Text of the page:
Lesion complexity and procedural outcomes associated with ostial chronic total occlusions: Insights from the PROGRESS-CTO Registry

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The Journal of invasive cardiology


OBJECTIVES: Ostial CTOs can be challenging to revascularize. We aim to describe the outcomes of ostial chronic total occlusion (CTO) percutaneous coronary intervention (PCI).

METHODS: We examined the clinical and angiographic characteristics and procedural outcomes of 8788 CTO PCIs performed at 35 US and non-US centers between 2012 and 2022. In-hospital major adverse cardiac events (MACE) included death, myocardial infarction, urgent repeat target-vessel revascularization, tamponade requiring pericardiocentesis or surgery, and stroke.

RESULTS: Ostial CTOs constituted 12% of all CTOs. Patients with ostial CTOs had higher J-CTO score (2.9 ± 1.2 vs 2.3 ± 1.3; P less than .01). Ostial CTO PCI had lower technical (82% vs. 86%; P less than .01) and procedural (81% vs. 85%; P less than .01) success rates compared with non-ostial CTO PCI. Ostial location was not independently associated with technical success (OR 1.03, CI 95% 0.83-1.29 P =.73). Ostial CTO PCI had a trend towards higher incidence of MACE (2.6% vs. 1.8%; P =.06), driven by higher incidence of in-hospital death (0.9% vs 0.3% P less than.01) and stroke (0.5% vs 0.1% P less than .01). Ostial lesions required more often use of the retrograde approach (30% vs 9%; P less than .01). Ostial CTO PCI required longer procedure time (149 [103,204] vs 110 [72,160] min; P less than .01) and higher air kerma radiation dose (2.3 [1.3, 3.6] vs 2.0 [1.1, 3.5] Gray; P less than .01).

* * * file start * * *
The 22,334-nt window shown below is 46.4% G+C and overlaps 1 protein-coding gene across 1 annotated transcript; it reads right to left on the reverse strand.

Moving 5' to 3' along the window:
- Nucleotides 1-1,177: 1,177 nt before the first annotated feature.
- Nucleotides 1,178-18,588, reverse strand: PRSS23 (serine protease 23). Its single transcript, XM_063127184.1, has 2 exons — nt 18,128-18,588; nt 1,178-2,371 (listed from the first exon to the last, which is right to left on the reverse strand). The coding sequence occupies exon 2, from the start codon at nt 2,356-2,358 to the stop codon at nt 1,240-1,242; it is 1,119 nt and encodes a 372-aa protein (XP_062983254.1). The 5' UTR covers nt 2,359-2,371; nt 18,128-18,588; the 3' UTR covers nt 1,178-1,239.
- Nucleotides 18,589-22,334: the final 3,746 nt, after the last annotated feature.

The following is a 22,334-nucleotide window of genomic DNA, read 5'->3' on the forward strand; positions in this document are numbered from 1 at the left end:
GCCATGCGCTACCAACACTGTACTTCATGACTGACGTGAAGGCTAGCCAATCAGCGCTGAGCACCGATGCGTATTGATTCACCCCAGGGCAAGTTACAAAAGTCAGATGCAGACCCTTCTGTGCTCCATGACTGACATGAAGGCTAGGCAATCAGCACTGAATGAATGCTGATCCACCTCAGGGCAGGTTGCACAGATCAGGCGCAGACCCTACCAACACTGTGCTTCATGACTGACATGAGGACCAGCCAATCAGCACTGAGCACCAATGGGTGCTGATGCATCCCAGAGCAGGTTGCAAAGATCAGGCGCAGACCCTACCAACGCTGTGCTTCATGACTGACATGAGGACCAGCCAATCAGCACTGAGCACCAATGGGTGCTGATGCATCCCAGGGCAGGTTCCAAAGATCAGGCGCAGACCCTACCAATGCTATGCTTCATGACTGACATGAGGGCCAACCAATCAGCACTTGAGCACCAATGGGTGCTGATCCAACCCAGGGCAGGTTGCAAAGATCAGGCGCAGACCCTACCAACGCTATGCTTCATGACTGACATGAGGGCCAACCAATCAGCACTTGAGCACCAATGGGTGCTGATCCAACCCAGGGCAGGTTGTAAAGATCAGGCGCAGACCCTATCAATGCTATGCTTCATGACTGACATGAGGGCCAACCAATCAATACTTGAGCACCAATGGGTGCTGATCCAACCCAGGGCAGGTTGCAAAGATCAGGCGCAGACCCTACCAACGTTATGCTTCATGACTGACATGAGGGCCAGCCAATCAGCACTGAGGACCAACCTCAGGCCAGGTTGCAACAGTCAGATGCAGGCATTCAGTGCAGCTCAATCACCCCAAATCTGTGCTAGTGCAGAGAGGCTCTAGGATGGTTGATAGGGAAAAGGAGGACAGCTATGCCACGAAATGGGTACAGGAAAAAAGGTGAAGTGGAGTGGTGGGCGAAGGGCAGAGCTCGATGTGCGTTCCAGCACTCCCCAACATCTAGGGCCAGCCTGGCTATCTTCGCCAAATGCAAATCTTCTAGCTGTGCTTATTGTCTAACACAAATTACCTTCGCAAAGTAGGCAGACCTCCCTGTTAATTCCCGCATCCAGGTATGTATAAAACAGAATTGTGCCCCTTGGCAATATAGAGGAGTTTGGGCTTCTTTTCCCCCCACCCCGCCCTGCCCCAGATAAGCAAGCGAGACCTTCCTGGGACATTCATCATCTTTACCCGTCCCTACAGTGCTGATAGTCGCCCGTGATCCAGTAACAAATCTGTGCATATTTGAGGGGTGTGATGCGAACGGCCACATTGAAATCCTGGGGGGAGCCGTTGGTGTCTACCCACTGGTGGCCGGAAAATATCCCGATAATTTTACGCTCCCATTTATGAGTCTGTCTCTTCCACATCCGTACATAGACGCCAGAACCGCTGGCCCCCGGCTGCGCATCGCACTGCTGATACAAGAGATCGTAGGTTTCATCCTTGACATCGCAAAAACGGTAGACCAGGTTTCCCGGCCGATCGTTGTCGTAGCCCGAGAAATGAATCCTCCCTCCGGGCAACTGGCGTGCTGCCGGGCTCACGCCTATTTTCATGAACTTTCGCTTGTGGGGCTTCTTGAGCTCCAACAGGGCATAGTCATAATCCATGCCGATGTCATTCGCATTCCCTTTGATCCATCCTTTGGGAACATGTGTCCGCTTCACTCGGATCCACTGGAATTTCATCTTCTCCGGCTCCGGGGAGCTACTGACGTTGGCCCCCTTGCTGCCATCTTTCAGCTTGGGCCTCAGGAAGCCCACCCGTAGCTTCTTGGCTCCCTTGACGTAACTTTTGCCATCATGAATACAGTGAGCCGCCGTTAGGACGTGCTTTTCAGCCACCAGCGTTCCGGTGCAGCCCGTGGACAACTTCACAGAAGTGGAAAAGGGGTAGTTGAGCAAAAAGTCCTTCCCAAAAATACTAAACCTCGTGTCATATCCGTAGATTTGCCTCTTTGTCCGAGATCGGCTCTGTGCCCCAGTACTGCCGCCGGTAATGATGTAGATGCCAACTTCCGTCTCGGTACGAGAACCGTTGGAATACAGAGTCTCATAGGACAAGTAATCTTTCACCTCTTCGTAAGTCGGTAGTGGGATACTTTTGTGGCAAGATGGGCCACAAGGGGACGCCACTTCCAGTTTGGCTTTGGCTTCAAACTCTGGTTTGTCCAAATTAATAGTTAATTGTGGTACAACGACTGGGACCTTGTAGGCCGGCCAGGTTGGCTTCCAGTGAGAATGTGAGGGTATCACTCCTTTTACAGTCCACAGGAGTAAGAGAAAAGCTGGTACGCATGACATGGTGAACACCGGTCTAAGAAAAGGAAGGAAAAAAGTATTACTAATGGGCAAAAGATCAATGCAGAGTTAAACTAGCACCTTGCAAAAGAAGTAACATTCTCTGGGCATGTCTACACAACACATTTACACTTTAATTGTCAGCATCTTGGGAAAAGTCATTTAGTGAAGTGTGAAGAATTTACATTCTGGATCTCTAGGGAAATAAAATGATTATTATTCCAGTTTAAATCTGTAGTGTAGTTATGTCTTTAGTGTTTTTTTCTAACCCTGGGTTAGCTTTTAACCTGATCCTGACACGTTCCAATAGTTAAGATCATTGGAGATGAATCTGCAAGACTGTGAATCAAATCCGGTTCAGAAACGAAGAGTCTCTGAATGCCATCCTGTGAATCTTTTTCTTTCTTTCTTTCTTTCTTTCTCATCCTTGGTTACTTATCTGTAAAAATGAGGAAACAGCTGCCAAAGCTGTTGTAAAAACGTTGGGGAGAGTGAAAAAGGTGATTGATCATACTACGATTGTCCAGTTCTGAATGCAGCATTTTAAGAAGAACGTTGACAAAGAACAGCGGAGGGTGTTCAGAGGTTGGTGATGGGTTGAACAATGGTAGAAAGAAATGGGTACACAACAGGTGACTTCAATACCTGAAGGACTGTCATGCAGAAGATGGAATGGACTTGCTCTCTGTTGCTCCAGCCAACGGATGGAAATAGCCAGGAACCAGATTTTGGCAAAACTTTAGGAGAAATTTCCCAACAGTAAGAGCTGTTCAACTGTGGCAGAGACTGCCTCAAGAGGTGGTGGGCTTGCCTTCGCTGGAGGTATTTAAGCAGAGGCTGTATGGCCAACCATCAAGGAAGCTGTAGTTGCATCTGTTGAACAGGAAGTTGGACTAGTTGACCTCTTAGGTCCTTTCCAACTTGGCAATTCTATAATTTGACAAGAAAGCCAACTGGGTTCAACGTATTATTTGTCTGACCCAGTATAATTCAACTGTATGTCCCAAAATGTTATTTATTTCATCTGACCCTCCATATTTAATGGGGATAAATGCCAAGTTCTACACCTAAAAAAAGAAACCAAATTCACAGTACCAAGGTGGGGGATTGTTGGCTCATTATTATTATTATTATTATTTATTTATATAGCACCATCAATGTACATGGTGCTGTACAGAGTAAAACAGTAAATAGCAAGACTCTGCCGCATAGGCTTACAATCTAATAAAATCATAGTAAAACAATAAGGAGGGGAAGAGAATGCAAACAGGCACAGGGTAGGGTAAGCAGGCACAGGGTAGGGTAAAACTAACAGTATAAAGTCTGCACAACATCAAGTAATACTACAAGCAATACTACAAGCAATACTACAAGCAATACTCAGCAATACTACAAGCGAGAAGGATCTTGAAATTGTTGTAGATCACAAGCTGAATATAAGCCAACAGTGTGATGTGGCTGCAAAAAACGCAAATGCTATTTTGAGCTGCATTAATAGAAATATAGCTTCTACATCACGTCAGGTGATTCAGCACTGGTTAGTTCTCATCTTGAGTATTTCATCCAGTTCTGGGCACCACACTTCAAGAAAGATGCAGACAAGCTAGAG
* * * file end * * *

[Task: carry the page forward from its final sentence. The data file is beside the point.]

CONCLUSIONS: Ostial CTOs are associated with higher lesion complexity and lower technical and procedural success rates. CTO PCI of ostial lesions is associated with frequent need for retrograde crossing, higher incidence of death and stroke, longer procedure time and higher radiation dose.

Medical Subject Headings

Humans; Hospital Mortality; Percutaneous Coronary Intervention; Stroke; Myocardial Infarction; Registries

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